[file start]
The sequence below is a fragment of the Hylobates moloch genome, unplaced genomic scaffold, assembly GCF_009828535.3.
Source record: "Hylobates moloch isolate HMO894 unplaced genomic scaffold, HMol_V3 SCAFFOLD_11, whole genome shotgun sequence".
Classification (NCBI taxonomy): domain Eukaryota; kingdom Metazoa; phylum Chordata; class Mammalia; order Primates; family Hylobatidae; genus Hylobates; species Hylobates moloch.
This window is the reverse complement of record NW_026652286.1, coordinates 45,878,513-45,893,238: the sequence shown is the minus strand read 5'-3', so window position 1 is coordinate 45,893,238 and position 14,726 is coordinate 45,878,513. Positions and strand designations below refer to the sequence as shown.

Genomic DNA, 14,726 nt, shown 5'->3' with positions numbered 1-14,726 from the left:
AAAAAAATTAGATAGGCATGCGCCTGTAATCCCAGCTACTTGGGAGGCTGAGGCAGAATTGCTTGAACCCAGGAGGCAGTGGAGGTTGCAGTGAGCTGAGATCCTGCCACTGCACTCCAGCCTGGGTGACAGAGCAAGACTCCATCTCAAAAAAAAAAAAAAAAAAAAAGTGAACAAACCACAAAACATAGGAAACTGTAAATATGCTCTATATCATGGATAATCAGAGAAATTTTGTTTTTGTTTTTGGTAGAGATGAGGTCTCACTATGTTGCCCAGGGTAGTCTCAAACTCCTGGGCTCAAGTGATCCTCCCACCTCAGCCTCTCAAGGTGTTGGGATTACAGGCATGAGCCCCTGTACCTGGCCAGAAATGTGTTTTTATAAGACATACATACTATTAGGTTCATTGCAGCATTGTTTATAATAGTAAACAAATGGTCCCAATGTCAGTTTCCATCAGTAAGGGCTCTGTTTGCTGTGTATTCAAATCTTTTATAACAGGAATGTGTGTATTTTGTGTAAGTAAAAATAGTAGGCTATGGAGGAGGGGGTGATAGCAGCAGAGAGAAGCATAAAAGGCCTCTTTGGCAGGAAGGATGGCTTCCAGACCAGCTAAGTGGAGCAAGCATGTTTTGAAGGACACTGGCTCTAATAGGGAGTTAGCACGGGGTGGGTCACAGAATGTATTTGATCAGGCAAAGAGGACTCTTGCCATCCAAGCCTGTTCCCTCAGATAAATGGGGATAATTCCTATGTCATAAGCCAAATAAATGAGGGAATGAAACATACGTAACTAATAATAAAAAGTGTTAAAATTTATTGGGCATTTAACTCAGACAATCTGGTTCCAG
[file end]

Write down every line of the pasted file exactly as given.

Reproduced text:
The sequence below is a fragment of the Hylobates moloch genome, unplaced genomic scaffold, assembly GCF_009828535.3.
Source record: "Hylobates moloch isolate HMO894 unplaced genomic scaffold, HMol_V3 SCAFFOLD_11, whole genome shotgun sequence".
Classification (NCBI taxonomy): domain Eukaryota; kingdom Metazoa; phylum Chordata; class Mammalia; order Primates; family Hylobatidae; genus Hylobates; species Hylobates moloch.
This window is the reverse complement of record NW_026652286.1, coordinates 45,878,513-45,893,238: the sequence shown is the minus strand read 5'-3', so window position 1 is coordinate 45,893,238 and position 14,726 is coordinate 45,878,513. Positions and strand designations below refer to the sequence as shown.

Genomic DNA, 14,726 nt, shown 5'->3' with positions numbered 1-14,726 from the left:
AAAAAAATTAGATAGGCATGCGCCTGTAATCCCAGCTACTTGGGAGGCTGAGGCAGAATTGCTTGAACCCAGGAGGCAGTGGAGGTTGCAGTGAGCTGAGATCCTGCCACTGCACTCCAGCCTGGGTGACAGAGCAAGACTCCATCTCAAAAAAAAAAAAAAAAAAAAAGTGAACAAACCACAAAACATAGGAAACTGTAAATATGCTCTATATCATGGATAATCAGAGAAATTTTGTTTTTGTTTTTGGTAGAGATGAGGTCTCACTATGTTGCCCAGGGTAGTCTCAAACTCCTGGGCTCAAGTGATCCTCCCACCTCAGCCTCTCAAGGTGTTGGGATTACAGGCATGAGCCCCTGTACCTGGCCAGAAATGTGTTTTTATAAGACATACATACTATTAGGTTCATTGCAGCATTGTTTATAATAGTAAACAAATGGTCCCAATGTCAGTTTCCATCAGTAAGGGCTCTGTTTGCTGTGTATTCAAATCTTTTATAACAGGAATGTGTGTATTTTGTGTAAGTAAAAATAGTAGGCTATGGAGGAGGGGGTGATAGCAGCAGAGAGAAGCATAAAAGGCCTCTTTGGCAGGAAGGATGGCTTCCAGACCAGCTAAGTGGAGCAAGCATGTTTTGAAGGACACTGGCTCTAATAGGGAGTTAGCACGGGGTGGGTCACAGAATGTATTTGATCAGGCAAAGAGGACTCTTGCCATCCAAGCCTGTTCCCTCAGATAAATGGGGATAATTCCTATGTCATAAGCCAAATAAATGAGGGAATGAAACATACGTAACTAATAATAAAAAGTGTTAAAATTTATTGGGCATTTAACTCAGACAATCTGGTTCCAG